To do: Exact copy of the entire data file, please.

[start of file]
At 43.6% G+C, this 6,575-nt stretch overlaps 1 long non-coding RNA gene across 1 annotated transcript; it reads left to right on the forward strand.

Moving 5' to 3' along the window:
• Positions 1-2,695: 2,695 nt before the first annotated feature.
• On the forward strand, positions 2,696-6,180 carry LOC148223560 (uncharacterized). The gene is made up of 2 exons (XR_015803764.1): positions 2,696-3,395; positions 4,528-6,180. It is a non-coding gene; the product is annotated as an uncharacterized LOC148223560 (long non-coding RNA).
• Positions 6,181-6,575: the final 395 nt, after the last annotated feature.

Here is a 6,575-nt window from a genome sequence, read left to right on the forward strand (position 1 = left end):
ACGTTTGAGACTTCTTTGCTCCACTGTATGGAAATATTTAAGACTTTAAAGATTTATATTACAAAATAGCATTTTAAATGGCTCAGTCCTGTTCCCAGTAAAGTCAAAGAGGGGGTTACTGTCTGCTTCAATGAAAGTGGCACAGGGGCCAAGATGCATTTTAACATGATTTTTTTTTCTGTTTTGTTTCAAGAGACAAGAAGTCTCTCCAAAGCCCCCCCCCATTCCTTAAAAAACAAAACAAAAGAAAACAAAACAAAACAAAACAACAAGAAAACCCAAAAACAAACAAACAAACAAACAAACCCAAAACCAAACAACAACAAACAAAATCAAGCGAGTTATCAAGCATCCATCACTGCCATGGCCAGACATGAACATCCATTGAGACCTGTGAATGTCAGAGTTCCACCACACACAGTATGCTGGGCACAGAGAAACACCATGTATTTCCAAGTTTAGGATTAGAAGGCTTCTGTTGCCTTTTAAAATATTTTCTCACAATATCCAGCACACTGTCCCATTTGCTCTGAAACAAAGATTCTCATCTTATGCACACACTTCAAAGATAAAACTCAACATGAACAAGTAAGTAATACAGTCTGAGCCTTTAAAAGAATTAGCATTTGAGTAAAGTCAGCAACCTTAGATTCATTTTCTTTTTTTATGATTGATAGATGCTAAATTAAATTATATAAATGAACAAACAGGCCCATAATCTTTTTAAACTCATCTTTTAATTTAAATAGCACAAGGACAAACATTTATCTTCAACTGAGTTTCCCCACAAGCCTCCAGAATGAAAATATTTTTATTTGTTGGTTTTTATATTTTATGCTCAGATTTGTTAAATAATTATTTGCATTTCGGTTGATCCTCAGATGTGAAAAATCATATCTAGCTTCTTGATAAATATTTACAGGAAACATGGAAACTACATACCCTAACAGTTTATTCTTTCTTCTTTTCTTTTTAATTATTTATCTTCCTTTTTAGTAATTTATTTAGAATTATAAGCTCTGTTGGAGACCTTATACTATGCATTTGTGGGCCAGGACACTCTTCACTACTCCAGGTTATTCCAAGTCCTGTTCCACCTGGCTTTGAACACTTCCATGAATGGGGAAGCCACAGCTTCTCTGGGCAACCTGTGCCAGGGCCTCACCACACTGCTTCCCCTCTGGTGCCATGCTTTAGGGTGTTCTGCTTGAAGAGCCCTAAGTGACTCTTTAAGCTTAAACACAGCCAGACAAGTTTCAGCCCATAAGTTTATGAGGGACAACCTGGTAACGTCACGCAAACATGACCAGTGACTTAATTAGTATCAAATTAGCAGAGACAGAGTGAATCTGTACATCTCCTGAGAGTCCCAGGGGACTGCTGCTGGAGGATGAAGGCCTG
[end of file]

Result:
At 43.6% G+C, this 6,575-nt stretch overlaps 1 long non-coding RNA gene across 1 annotated transcript; it reads left to right on the forward strand.

Moving 5' to 3' along the window:
• Positions 1-2,695: 2,695 nt before the first annotated feature.
• On the forward strand, positions 2,696-6,180 carry LOC148223560 (uncharacterized). The gene is made up of 2 exons (XR_015803764.1): positions 2,696-3,395; positions 4,528-6,180. It is a non-coding gene; the product is annotated as an uncharacterized LOC148223560 (long non-coding RNA).
• Positions 6,181-6,575: the final 395 nt, after the last annotated feature.

Here is a 6,575-nt window from a genome sequence, read left to right on the forward strand (position 1 = left end):
ACGTTTGAGACTTCTTTGCTCCACTGTATGGAAATATTTAAGACTTTAAAGATTTATATTACAAAATAGCATTTTAAATGGCTCAGTCCTGTTCCCAGTAAAGTCAAAGAGGGGGTTACTGTCTGCTTCAATGAAAGTGGCACAGGGGCCAAGATGCATTTTAACATGATTTTTTTTTCTGTTTTGTTTCAAGAGACAAGAAGTCTCTCCAAAGCCCCCCCCCATTCCTTAAAAAACAAAACAAAAGAAAACAAAACAAAACAAAACAACAAGAAAACCCAAAAACAAACAAACAAACAAACAAACCCAAAACCAAACAACAACAAACAAAATCAAGCGAGTTATCAAGCATCCATCACTGCCATGGCCAGACATGAACATCCATTGAGACCTGTGAATGTCAGAGTTCCACCACACACAGTATGCTGGGCACAGAGAAACACCATGTATTTCCAAGTTTAGGATTAGAAGGCTTCTGTTGCCTTTTAAAATATTTTCTCACAATATCCAGCACACTGTCCCATTTGCTCTGAAACAAAGATTCTCATCTTATGCACACACTTCAAAGATAAAACTCAACATGAACAAGTAAGTAATACAGTCTGAGCCTTTAAAAGAATTAGCATTTGAGTAAAGTCAGCAACCTTAGATTCATTTTCTTTTTTTATGATTGATAGATGCTAAATTAAATTATATAAATGAACAAACAGGCCCATAATCTTTTTAAACTCATCTTTTAATTTAAATAGCACAAGGACAAACATTTATCTTCAACTGAGTTTCCCCACAAGCCTCCAGAATGAAAATATTTTTATTTGTTGGTTTTTATATTTTATGCTCAGATTTGTTAAATAATTATTTGCATTTCGGTTGATCCTCAGATGTGAAAAATCATATCTAGCTTCTTGATAAATATTTACAGGAAACATGGAAACTACATACCCTAACAGTTTATTCTTTCTTCTTTTCTTTTTAATTATTTATCTTCCTTTTTAGTAATTTATTTAGAATTATAAGCTCTGTTGGAGACCTTATACTATGCATTTGTGGGCCAGGACACTCTTCACTACTCCAGGTTATTCCAAGTCCTGTTCCACCTGGCTTTGAACACTTCCATGAATGGGGAAGCCACAGCTTCTCTGGGCAACCTGTGCCAGGGCCTCACCACACTGCTTCCCCTCTGGTGCCATGCTTTAGGGTGTTCTGCTTGAAGAGCCCTAAGTGACTCTTTAAGCTTAAACACAGCCAGACAAGTTTCAGCCCATAAGTTTATGAGGGACAACCTGGTAACGTCACGCAAACATGACCAGTGACTTAATTAGTATCAAATTAGCAGAGACAGAGTGAATCTGTACATCTCCTGAGAGTCCCAGGGGACTGCTGCTGGAGGATGAAGGCCTG